I imagine I wouldn’t be the first to suggest you might want to post on TikTok, especially now that they allow 3 minutes (although I think you have to build up to a certain number of followers first)? Whatever the case it is has become such a popular platform.

Carole
Carole
2 months ago

Truly a wonderful recording, somehow makes me feel very cozy here in my chair.

Mike Shalter
Mike Shalter
2 months ago

Great recording, Lang! The photo of me I just posted to your site was taken in a similar situation in the Andes 5 years ago. The altitude above the canyon was a little higher, the wind was a tad stronger, and the condors weren’t as vocal as your ravens. Nevertheless, it was a natural high like you had in Texas.
Keep up the good work, pal!!

antigonumcajan
2 months ago

The sensation, feeling of soundscape is pretty close to being there.
Thanks.
Congratulations!

John
2 months ago

Hi Lang,
Your latest post was passed along to me today–wonderful. Have stayed in Big Bend NP many times, and in the evening listened to wind whistle through the screen doors in a stone cottage in the Chisos Basin. It’s a fur piece, as they say, to drive from there to Santa Elena Canyon, and get there before sunrise. Did you stay in the Cottonwood campground (Castolon) near the canyon? If so, I’ll need to try that sometime!
Cheers

John
2 months ago
Reply to  Lang Elliott

Too bad you weren’t Abajo (aka “Under”) a tree–they’re kinda sparse in ‘ol Terlingua. But, a funky settlement and interesting people. Glad you were able come down Texas way–twice!
Again, compliments on the special sound piece.

Julie Zickefoose
2 months ago

This is absolutely gorgeous!! I have it going while working. Delicious! Nothing like a sonorous raven conversation. I love how one is to the right and the other is coming from the left! And the reeds popping. woooow. Well done, Lang!

Sandy
2 months ago

So calming and peaceful Would love to listen to this during a yoga session! As a natural science illustrator, this kind of audio is a perfect companion for when I am working, too. Thank you so much for sharing this! I will pay it forward by sharing your work with my sm network once again. (You graciously let me use a wood frog recording of yours to accompany a video of me drawing a wood frog, at which time I credited your work and shared it!)

Eliza
Eliza
2 months ago

Wow, love the echoing of the raven calls– cool, primeval soundscape!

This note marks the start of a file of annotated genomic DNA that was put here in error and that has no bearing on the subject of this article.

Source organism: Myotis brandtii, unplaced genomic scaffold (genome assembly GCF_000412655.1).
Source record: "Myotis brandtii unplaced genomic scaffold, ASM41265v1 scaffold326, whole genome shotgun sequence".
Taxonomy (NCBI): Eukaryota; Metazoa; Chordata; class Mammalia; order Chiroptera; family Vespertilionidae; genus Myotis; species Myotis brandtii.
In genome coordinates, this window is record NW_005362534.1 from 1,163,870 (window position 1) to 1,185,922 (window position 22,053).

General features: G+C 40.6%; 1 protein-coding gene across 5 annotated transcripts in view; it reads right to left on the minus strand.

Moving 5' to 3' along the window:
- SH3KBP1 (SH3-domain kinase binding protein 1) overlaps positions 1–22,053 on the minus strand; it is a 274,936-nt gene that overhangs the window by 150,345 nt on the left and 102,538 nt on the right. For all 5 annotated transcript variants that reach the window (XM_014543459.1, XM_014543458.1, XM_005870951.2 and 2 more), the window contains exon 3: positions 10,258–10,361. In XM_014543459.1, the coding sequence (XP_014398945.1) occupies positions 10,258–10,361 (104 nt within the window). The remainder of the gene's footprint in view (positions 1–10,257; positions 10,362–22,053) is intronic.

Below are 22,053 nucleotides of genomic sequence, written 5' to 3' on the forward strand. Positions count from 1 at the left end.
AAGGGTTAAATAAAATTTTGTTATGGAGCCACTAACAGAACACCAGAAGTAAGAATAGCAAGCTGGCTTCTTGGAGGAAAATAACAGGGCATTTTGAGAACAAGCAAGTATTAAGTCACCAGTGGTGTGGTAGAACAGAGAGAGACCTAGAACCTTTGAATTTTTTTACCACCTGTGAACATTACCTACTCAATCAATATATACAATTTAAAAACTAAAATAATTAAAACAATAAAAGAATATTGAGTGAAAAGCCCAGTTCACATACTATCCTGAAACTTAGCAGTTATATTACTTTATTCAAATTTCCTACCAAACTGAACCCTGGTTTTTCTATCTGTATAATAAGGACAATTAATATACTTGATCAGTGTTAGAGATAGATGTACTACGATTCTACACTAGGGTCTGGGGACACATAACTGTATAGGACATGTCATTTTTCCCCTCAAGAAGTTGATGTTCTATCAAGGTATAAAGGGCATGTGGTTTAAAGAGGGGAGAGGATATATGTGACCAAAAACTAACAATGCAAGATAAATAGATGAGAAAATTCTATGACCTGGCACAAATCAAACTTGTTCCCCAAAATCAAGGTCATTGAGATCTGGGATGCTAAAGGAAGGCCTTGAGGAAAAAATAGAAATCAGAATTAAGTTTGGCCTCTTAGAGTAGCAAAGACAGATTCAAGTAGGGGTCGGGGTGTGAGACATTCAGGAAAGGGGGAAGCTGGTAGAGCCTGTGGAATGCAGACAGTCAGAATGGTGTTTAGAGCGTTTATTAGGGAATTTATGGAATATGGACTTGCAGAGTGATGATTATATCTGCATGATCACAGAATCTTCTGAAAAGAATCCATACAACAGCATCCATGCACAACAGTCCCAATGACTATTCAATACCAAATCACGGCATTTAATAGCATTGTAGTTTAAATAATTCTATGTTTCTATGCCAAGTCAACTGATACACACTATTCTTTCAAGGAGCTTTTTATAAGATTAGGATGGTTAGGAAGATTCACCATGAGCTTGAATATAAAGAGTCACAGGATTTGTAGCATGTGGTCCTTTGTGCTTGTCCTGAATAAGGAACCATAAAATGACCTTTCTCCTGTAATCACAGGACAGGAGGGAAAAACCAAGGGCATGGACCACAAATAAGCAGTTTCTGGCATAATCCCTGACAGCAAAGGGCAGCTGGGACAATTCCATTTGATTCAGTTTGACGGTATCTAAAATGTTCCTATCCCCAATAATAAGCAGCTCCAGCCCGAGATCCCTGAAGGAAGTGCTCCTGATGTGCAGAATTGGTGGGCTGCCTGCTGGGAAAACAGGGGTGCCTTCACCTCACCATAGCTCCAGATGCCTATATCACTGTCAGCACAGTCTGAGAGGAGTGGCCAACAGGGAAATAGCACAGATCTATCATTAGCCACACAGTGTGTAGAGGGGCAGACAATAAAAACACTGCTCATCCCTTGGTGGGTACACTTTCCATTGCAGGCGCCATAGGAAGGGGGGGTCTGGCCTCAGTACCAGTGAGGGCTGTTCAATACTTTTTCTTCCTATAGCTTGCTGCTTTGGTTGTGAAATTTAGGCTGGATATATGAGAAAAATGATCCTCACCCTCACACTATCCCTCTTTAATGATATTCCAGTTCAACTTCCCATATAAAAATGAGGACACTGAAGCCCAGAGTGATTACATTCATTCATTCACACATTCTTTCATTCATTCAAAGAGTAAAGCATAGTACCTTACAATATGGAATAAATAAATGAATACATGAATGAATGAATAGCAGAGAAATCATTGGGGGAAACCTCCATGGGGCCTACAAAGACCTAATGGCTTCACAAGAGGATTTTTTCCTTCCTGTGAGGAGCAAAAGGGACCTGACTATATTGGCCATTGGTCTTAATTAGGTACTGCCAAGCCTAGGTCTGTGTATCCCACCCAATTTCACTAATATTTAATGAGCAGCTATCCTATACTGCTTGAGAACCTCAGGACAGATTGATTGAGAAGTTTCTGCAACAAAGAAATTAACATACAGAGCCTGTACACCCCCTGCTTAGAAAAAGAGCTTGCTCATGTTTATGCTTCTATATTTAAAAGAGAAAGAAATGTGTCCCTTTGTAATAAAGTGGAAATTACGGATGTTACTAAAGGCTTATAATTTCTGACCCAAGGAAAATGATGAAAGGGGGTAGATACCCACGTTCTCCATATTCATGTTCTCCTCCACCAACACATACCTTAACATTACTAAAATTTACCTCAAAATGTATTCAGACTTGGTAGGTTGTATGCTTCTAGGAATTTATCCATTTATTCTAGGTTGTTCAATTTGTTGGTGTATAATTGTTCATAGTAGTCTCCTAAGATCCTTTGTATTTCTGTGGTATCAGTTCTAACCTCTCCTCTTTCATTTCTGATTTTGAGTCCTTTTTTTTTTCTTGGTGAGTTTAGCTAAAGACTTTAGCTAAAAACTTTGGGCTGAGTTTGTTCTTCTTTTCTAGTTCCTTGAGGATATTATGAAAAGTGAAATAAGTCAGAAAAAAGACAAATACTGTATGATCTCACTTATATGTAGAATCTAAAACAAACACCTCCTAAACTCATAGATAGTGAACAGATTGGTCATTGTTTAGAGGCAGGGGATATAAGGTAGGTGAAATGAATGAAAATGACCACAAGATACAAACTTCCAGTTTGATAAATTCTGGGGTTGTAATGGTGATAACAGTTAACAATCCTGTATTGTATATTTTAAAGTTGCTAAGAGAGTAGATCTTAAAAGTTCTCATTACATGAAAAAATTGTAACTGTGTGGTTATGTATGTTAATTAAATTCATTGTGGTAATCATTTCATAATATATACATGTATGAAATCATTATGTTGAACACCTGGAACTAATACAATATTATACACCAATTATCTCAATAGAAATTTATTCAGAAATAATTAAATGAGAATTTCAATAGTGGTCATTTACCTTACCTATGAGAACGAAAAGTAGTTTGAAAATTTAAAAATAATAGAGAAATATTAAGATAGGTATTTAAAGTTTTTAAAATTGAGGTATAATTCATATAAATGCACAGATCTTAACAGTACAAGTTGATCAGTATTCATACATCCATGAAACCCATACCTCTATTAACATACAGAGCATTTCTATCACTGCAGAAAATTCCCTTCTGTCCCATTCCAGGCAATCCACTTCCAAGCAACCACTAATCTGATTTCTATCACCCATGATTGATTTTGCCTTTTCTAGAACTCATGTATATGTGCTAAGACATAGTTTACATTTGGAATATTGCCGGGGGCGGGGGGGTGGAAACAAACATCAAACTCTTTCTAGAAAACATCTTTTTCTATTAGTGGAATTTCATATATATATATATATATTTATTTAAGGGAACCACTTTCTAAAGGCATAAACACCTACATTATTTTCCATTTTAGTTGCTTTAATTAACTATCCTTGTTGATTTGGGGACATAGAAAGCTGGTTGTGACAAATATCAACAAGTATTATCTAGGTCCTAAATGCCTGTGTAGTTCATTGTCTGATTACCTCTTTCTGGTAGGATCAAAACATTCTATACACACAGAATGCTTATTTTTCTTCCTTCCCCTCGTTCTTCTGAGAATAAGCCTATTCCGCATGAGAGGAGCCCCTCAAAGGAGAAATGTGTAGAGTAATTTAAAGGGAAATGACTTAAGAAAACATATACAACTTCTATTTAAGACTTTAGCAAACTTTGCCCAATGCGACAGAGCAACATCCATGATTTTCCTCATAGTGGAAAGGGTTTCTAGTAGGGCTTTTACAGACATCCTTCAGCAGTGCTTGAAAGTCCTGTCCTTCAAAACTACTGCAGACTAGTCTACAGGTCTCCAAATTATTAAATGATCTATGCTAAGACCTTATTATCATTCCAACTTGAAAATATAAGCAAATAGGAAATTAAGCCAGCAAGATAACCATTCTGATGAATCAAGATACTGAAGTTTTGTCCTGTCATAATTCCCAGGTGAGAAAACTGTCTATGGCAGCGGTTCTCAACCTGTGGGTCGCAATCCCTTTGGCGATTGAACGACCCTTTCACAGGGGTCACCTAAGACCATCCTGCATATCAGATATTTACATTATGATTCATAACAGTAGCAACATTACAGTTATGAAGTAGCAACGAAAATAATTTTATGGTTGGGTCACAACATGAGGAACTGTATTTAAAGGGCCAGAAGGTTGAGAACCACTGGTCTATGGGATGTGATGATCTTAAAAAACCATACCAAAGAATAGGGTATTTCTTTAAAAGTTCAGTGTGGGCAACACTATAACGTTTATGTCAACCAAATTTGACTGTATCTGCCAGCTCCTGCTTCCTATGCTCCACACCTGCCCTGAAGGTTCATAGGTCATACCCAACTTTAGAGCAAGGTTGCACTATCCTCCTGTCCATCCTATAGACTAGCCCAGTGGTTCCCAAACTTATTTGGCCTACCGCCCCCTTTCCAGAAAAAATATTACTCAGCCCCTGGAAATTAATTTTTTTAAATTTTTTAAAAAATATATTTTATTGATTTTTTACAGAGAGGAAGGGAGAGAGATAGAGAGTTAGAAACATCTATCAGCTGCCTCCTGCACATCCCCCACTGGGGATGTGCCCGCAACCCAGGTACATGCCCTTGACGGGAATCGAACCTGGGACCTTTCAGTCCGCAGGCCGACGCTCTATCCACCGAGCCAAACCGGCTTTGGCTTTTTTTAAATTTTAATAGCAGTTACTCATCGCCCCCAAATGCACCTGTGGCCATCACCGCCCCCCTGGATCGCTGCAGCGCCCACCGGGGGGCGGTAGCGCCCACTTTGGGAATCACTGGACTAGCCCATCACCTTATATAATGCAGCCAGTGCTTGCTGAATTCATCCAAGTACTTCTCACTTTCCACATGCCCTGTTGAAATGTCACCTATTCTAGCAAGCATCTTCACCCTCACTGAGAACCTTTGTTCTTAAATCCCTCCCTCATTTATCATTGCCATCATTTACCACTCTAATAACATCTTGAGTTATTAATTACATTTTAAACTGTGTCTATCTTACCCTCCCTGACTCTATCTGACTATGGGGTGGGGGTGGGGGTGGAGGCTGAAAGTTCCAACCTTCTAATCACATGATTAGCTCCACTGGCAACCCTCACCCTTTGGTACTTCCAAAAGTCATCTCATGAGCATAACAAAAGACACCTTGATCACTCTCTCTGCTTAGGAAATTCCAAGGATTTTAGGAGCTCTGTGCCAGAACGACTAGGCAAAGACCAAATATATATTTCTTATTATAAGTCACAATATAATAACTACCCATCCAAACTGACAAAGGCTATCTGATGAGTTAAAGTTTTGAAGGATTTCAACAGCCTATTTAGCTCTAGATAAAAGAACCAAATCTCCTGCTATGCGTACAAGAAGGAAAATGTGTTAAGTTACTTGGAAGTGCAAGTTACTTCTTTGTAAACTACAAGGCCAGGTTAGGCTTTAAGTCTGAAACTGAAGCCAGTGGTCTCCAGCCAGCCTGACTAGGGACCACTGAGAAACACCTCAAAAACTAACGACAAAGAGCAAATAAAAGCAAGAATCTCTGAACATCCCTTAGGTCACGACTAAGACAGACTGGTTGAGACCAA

Eliza
Eliza
2 months ago
Reply to  Lang Elliott

Earbuds… 🙂

Trudy Gerlach
Trudy Gerlach
2 months ago

So glad you were at Santa Elena Canyon…I rafted the canyon many times when I lived in El Paso, and hiked Big Bend ofter. What a fabulous place.

Claudia G.
Claudia G.
2 months ago

Love this – the echo of ravens, then the reeds in the wind sound much like a spattering of rain here and there to me. Thank you!

Claudia G.
Claudia G.
2 months ago
Reply to  Lang Elliott

That’s it…or larger drops on leaves on the ground in the woods!

Margaret Wakeley
2 months ago

Oooo, Lang! I already had my headphones on for other work and listened as I read and it was AMAZING. Those echoing calls, and the sound of the wind kind of cooled me off on this hot muggy day!

mark s nupen
mark s nupen
2 months ago

Yeah, the photo sets the scene in a ‘desert canyon high walls’ and the desert Ravens talking to each other plus the winds coming through the canyon and rattling the reeds.

I have not been there before but similar desert mountainous places and fun to close my eyes and remember my past walks.
thanks!!!!!!

Lisa
Lisa
2 months ago

Ah… such a nourishing treat this morning. Glad you were patient and able to record this musical magic. I can feel the wind blowing, the reeds rustling, and the ravens soaring thru the desert canyon. Thank you for taking me with you, Lang. Bless your work always.

Lisa
Lisa
2 months ago
Reply to  Lang Elliott

Looking forward to your next recordings from this journey in the SW. I am not able to travel these days, so I truly appreciate these virtual visits to the wild places.

Owen Murphy
2 months ago

Wonderful recording! Having been there recently, the sounds you captured immediately brought me back. To experience this canyon without people must have be amazing. Thank you for the beautiful sounds.

Dal Leite
2 months ago

Thank you Lang! The ravens sound like they came very close; were they interacting with you, do you think? Or perhaps with that strange, tall, black, 3-legged creature that had appeared by the reeds (your mike set)?

Michael D. Cooper
Michael D. Cooper
2 months ago

Lang, Thanks for posting this new work, which is a Delight!